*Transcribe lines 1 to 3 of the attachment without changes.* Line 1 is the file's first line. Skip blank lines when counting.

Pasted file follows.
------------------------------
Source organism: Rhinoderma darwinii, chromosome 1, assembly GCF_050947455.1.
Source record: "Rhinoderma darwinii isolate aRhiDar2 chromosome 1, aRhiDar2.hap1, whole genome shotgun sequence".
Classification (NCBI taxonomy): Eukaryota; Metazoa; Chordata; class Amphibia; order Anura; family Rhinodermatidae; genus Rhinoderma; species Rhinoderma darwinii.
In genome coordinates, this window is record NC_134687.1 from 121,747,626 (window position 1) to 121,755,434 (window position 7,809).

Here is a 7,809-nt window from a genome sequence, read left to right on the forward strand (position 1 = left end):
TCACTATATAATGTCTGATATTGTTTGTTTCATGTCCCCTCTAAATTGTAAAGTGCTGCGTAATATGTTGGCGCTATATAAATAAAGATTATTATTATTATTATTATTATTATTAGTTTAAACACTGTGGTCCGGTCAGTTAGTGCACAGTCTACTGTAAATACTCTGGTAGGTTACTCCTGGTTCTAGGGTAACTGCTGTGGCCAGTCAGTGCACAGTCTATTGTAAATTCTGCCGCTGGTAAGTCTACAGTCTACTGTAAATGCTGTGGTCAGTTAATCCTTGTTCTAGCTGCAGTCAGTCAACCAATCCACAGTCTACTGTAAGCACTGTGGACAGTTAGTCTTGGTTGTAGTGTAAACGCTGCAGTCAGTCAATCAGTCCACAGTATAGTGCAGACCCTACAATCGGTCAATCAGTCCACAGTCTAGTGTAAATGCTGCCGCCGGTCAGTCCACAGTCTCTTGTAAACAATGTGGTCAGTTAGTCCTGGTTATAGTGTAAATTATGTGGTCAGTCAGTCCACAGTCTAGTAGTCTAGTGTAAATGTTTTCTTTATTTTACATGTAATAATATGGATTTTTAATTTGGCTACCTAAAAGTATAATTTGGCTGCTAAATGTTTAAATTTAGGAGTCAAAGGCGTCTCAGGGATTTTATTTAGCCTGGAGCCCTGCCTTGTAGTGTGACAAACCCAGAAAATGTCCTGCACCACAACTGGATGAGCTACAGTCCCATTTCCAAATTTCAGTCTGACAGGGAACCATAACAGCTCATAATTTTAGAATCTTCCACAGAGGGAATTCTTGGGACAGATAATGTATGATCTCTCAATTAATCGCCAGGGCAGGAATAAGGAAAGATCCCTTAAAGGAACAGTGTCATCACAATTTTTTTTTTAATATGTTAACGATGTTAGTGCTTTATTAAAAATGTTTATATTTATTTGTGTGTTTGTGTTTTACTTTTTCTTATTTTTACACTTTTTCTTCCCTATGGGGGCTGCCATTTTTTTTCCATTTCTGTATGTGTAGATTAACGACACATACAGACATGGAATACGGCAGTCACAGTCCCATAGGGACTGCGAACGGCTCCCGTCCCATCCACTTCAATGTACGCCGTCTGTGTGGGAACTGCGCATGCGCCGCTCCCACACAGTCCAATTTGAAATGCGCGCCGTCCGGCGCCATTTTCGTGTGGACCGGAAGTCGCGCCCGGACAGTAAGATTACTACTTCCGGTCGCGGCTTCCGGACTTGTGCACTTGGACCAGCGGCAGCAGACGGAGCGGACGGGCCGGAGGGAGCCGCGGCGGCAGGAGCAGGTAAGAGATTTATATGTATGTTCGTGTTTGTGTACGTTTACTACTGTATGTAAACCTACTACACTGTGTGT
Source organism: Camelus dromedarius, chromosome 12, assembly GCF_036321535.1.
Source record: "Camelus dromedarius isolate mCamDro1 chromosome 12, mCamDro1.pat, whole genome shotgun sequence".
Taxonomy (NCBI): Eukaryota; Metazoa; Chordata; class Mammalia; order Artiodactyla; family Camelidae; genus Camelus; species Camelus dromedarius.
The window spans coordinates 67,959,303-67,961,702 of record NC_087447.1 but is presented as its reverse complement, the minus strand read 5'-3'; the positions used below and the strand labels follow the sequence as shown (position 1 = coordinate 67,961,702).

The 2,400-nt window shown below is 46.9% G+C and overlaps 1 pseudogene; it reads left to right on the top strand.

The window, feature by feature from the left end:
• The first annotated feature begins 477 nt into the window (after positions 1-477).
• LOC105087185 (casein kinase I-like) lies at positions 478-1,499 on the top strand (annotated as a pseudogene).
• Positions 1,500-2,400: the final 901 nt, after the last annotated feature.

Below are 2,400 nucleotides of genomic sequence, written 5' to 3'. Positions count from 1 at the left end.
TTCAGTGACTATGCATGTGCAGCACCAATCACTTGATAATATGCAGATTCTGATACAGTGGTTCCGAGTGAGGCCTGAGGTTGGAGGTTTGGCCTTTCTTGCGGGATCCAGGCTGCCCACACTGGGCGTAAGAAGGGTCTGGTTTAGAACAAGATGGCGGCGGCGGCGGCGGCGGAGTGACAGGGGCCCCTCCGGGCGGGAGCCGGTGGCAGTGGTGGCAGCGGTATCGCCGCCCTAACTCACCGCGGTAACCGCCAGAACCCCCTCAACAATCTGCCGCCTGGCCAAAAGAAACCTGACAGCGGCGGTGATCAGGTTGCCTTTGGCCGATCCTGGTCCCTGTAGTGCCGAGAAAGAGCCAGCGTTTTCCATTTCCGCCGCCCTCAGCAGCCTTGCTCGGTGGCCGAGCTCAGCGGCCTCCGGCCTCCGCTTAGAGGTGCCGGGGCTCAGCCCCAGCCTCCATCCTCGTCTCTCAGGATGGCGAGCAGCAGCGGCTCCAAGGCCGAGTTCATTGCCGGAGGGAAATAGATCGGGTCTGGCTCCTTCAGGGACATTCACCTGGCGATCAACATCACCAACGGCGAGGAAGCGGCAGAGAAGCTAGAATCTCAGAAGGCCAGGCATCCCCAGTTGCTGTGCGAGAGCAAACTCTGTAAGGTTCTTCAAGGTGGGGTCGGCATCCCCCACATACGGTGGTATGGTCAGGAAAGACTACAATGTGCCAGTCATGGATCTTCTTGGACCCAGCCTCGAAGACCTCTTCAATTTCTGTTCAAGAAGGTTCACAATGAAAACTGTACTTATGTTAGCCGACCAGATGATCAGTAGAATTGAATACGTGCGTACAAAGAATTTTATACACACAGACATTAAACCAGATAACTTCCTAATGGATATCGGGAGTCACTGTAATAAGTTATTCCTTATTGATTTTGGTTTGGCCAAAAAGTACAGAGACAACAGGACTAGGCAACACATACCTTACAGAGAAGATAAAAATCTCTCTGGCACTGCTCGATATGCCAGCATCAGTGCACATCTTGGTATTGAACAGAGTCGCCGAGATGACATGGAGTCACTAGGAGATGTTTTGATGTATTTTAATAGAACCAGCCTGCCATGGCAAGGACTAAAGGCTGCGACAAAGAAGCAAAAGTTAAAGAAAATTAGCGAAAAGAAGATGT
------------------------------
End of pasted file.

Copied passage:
Source organism: Rhinoderma darwinii, chromosome 1, assembly GCF_050947455.1.
Source record: "Rhinoderma darwinii isolate aRhiDar2 chromosome 1, aRhiDar2.hap1, whole genome shotgun sequence".
Classification (NCBI taxonomy): Eukaryota; Metazoa; Chordata; class Amphibia; order Anura; family Rhinodermatidae; genus Rhinoderma; species Rhinoderma darwinii.